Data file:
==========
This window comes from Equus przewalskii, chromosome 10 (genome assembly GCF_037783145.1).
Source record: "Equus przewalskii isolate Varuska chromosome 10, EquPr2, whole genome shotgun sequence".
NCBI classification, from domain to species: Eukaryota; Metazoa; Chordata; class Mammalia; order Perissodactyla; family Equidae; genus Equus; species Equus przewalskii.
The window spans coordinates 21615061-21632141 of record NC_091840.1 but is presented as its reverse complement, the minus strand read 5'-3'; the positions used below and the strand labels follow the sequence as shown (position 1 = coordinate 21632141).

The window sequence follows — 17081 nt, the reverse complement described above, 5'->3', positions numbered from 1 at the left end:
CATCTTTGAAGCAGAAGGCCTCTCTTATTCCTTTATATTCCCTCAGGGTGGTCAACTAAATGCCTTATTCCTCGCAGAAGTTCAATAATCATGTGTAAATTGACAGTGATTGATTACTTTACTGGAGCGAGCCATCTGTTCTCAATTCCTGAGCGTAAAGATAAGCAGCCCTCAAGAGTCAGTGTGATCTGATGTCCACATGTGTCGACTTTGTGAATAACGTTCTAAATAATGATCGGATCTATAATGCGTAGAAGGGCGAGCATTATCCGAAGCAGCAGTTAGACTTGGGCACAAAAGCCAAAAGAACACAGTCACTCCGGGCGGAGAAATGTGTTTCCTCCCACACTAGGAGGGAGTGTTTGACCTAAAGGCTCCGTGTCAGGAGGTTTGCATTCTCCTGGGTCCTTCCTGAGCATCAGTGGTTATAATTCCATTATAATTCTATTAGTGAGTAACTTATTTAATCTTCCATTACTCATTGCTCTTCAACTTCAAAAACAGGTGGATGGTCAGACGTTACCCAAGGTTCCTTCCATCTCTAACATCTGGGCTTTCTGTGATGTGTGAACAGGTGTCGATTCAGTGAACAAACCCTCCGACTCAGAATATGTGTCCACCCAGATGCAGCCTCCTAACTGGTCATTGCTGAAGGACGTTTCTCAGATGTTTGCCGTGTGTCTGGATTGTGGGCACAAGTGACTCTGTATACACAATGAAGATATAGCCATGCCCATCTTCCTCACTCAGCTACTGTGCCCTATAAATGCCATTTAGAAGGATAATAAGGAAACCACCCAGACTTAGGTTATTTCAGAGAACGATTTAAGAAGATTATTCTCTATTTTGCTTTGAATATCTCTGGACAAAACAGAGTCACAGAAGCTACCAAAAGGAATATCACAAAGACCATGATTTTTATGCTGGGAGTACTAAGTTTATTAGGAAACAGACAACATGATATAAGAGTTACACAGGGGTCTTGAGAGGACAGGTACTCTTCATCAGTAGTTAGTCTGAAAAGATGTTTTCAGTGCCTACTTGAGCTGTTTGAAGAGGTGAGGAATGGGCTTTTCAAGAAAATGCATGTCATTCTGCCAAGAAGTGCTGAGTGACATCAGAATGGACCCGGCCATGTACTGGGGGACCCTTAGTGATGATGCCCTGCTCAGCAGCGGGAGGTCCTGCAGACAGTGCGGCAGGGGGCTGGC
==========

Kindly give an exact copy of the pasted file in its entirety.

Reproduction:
This window comes from Equus przewalskii, chromosome 10 (genome assembly GCF_037783145.1).
Source record: "Equus przewalskii isolate Varuska chromosome 10, EquPr2, whole genome shotgun sequence".
NCBI classification, from domain to species: Eukaryota; Metazoa; Chordata; class Mammalia; order Perissodactyla; family Equidae; genus Equus; species Equus przewalskii.
The window spans coordinates 21615061-21632141 of record NC_091840.1 but is presented as its reverse complement, the minus strand read 5'-3'; the positions used below and the strand labels follow the sequence as shown (position 1 = coordinate 21632141).

The window sequence follows — 17081 nt, the reverse complement described above, 5'->3', positions numbered from 1 at the left end:
CATCTTTGAAGCAGAAGGCCTCTCTTATTCCTTTATATTCCCTCAGGGTGGTCAACTAAATGCCTTATTCCTCGCAGAAGTTCAATAATCATGTGTAAATTGACAGTGATTGATTACTTTACTGGAGCGAGCCATCTGTTCTCAATTCCTGAGCGTAAAGATAAGCAGCCCTCAAGAGTCAGTGTGATCTGATGTCCACATGTGTCGACTTTGTGAATAACGTTCTAAATAATGATCGGATCTATAATGCGTAGAAGGGCGAGCATTATCCGAAGCAGCAGTTAGACTTGGGCACAAAAGCCAAAAGAACACAGTCACTCCGGGCGGAGAAATGTGTTTCCTCCCACACTAGGAGGGAGTGTTTGACCTAAAGGCTCCGTGTCAGGAGGTTTGCATTCTCCTGGGTCCTTCCTGAGCATCAGTGGTTATAATTCCATTATAATTCTATTAGTGAGTAACTTATTTAATCTTCCATTACTCATTGCTCTTCAACTTCAAAAACAGGTGGATGGTCAGACGTTACCCAAGGTTCCTTCCATCTCTAACATCTGGGCTTTCTGTGATGTGTGAACAGGTGTCGATTCAGTGAACAAACCCTCCGACTCAGAATATGTGTCCACCCAGATGCAGCCTCCTAACTGGTCATTGCTGAAGGACGTTTCTCAGATGTTTGCCGTGTGTCTGGATTGTGGGCACAAGTGACTCTGTATACACAATGAAGATATAGCCATGCCCATCTTCCTCACTCAGCTACTGTGCCCTATAAATGCCATTTAGAAGGATAATAAGGAAACCACCCAGACTTAGGTTATTTCAGAGAACGATTTAAGAAGATTATTCTCTATTTTGCTTTGAATATCTCTGGACAAAACAGAGTCACAGAAGCTACCAAAAGGAATATCACAAAGACCATGATTTTTATGCTGGGAGTACTAAGTTTATTAGGAAACAGACAACATGATATAAGAGTTACACAGGGGTCTTGAGAGGACAGGTACTCTTCATCAGTAGTTAGTCTGAAAAGATGTTTTCAGTGCCTACTTGAGCTGTTTGAAGAGGTGAGGAATGGGCTTTTCAAGAAAATGCATGTCATTCTGCCAAGAAGTGCTGAGTGACATCAGAATGGACCCGGCCATGTACTGGGGGACCCTTAGTGATGATGCCCTGCTCAGCAGCGGGAGGTCCTGCAGACAGTGCGGCAGGGGGCTGGC